The fashion industry, like its counterparts in other industries, has been using technology to meet its sustainability goals. Luxury brands like Prada, and fast-fashion ones like H&M, have been using ECONYL®, an innovative regenerated nylon material in their products. In an attempt to reduce the usage of plastic, H&M announced that it would be using recycled sequins as embellishments.
Fashion and Sustainability: How technology is revolutionizing the Fashion industry
From ‘Linear Fashion’ where traditionally virgin materials have been used for production of garments, the fashion industry is slowly moving towards ‘circular fashion,’ where the concept is recycle and reuse. In circular fashion, the monomers and polymers used in the manufacture of garments, are recycled using chemical, physical or mechanical processes.
While traditional recycling of post-consumer waste is an industry of its own, fashion companies have been partnering with technology companies to recycle cellulose, polyester etc. The success of monomer/polymer/fiber recycling will also depend on the type of source fiber. Asahi Kasei has been processing 100% cotton linter, the post-industrial residue of cotton processing, into Bemberg Cupro fiber (regenerated cellulose fibers). This process has been commercialized in Japan, and the plant capacity is ~17,000 mt per annum. In Switzerland, Gr3n has been developing a process for the manufacture of monomers starting from PET, using microwave radiation.
To achieve their sustainability goals, fashion companies have entered into many partnerships. Innovative bio-based vegan leather made from plant-based materials instead of petroleum-based leatherite is also rising in popularity. British designer Stella Mc Cartney has partnered with California-based mycelium start-up, Bolt Threads, to create the Frayme Mylo bag, made from mushroom leather. In India, Anita Dongre has been one of the first luxury designers to partner with Mirum®, a cruelty-free vegan leather alternative to create a line of bags and accessories from innovative plant-based and plastic-free materials.
Blockchain has been bringing transparency to fashion’s supply chains with tools that can inform customers about the entire journey of a product from sourcing to delivery (to the customer), and in what quality and condition. For fast-fashion brands and luxury brands, blockchain establishes authenticity of goods, beating the counterfeit market. Luxury houses LVMH, along with Prada & Cartier, have partnered to develop Aura Blockchain Consortium, which is the world’s first global luxury blockchain.
Interesting patents have been filed on textile recycling by many inventors / applicants. US10588369B2 from Oklahoma State University deals with upcycling of used textiles. It is related to a method that repurposes fabric by breaking down existing products and reassembling them in a unique manner, and upcycling used clothing to create new products. Existing textile products are deconstructed into pieces of fabric and then reassembled into apparel in a manner that creates minimal or zero waste.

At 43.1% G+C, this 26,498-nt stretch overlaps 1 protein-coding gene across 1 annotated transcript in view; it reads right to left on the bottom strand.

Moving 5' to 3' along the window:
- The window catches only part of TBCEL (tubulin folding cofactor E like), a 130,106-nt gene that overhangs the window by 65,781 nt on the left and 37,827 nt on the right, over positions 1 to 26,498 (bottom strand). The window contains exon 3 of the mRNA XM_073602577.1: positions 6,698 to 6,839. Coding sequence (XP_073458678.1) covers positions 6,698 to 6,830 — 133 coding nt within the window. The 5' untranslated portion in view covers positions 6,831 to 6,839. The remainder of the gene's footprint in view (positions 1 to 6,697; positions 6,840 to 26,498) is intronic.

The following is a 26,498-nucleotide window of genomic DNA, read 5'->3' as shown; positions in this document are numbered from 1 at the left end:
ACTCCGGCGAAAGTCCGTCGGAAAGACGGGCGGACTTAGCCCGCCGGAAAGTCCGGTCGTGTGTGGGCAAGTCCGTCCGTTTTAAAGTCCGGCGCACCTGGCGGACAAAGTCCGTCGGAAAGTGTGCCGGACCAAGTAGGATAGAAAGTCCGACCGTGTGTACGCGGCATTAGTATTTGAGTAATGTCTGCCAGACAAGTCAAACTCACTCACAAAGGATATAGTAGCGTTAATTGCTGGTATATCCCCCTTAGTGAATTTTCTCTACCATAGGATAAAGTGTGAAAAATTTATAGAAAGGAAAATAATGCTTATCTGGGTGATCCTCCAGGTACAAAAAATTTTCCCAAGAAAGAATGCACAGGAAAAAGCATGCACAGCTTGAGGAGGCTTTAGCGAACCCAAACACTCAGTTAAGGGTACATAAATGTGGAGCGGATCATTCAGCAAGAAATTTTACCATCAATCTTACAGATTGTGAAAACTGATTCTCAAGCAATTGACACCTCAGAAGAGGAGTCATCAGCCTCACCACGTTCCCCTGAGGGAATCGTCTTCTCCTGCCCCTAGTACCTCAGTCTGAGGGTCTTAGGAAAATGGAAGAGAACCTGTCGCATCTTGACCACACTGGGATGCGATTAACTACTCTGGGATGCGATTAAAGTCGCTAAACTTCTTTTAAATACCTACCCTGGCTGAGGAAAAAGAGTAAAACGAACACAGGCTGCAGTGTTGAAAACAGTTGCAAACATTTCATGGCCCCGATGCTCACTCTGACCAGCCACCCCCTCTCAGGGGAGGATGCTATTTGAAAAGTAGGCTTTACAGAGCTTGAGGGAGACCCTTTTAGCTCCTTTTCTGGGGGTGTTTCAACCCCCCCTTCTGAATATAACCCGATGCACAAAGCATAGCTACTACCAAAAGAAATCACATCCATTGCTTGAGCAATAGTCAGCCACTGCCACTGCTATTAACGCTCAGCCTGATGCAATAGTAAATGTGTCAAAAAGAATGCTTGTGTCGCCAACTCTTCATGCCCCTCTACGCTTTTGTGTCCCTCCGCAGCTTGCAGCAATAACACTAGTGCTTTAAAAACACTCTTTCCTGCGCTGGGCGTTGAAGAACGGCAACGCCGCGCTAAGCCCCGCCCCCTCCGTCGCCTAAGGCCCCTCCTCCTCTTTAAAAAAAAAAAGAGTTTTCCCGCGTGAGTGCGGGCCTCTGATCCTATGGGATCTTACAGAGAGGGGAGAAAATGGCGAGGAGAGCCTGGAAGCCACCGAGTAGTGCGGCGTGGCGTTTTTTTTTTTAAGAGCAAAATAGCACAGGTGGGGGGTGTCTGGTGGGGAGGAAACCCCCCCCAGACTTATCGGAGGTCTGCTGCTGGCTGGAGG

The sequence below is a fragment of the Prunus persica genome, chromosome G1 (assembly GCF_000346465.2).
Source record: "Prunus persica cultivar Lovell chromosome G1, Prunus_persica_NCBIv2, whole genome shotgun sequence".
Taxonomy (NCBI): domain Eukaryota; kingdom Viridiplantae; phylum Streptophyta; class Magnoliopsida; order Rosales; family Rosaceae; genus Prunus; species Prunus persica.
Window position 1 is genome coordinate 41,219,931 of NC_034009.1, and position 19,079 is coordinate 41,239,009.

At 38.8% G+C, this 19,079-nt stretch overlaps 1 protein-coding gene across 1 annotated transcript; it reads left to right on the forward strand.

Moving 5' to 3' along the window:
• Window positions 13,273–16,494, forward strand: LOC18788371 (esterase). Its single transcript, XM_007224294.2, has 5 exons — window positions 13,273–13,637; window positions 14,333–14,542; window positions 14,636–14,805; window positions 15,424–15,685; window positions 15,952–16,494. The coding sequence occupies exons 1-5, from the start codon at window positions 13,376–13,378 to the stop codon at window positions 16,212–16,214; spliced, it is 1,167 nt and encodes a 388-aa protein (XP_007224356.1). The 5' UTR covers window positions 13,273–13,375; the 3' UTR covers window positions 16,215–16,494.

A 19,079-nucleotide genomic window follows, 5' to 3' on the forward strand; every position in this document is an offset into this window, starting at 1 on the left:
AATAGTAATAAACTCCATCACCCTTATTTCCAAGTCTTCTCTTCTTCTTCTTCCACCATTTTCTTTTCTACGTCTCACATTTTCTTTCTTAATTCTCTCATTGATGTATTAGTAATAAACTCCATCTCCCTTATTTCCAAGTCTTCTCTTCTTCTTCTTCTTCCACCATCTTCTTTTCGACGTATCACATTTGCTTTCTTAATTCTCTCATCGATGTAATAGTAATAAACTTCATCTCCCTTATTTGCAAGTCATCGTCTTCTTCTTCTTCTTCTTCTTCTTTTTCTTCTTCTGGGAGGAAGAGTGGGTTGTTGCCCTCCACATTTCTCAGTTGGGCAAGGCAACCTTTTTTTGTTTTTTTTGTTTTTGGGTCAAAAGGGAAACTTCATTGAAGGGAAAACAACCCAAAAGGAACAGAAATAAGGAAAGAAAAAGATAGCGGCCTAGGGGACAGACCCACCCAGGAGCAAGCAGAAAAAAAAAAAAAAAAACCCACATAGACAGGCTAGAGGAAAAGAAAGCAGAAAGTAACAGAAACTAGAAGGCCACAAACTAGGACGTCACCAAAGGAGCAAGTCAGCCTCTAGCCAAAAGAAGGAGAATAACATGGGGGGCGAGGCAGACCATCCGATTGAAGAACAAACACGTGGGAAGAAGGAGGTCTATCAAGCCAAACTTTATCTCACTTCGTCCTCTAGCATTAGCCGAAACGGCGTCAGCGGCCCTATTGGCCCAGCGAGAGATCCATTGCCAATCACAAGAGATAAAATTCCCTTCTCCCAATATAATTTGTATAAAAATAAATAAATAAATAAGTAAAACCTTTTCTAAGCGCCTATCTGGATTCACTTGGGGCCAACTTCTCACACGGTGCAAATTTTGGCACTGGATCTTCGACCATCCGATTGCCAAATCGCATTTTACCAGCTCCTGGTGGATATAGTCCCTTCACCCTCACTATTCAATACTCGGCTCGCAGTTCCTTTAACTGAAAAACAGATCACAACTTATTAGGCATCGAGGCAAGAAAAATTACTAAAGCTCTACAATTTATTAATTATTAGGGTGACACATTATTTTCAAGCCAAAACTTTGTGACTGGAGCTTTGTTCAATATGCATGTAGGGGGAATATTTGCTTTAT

Renewcell, based in Sweden, has developed Circulose®, a branded dissolving pulp that is made from 100% textile waste, such as worn-out jeans and production scraps. Fiber producers use man-made cellulosic fibers by dissolving pulp for making viscose, lyocell, modal, acetate and other such biodegradable fibers. Renewcell has a few patents, of which US11414789 deals with Cellulose fibers; US11618978 deals with recycling of cellulosic textiles, and US9751955 with regeneration of cellulose. It has been observed that when specially treated recycled textile is mixed together with cellulose-dissolving pulp, and then made into a fiber using the Viscose or the Lyocell process, an unexpected increase in the tensile strength of the resulting fiber occurs.
An interesting happening is that brands such as H&M, Intimissimi and Calzedonia, are inviting consumers to return their old clothes to them. This is in response to a specific regulatory framework in France. The regulations require manufacturers and distributors to collect and recycle as much of their end-of-life products as possible under environmentally friendly conditions. Another binding element for the textile industry in France is the draft law “La loi anti-gaspillage pour une économie circulaire” (Law against waste for a circular economy), which prohibits the destruction of unsold textiles by brands.
Zara, a fast-fashion company, has been making dresses from recycled Carbon emissions. Zara and LanzaTech have partnered to launch a limited line of black dresses made from carbon emissions. LanzaTech’s patented process captures and converts emissions from steel mills into Lanzanol (ethanol) using a fermentation process. The Lanzanol is then converted into low carbon monoethylene glycol by India Glycols Limited, which is then converted into low carbon polyester yarn. This yarn has been used to make fabric for a Zara capsule collection of party dresses.
Lululemon, another fashion company, has been working with many partners to address sustainability. Lululemon is in the process of creating plant-based nylon to replace the current use of synthetics in its products. It has partnered with Genomatica to convert plant-based ingredients into chemicals which in turn are used to make nylon. Interestingly, Lululemon Athletics too has partnered with LanzaTech, to create yarn and fabric using recycled carbon emissions.
With increasing focus on sustainability and circular economy, one can expect to see more action in the fashion industry.
V. Anitha and Uma Parameswaran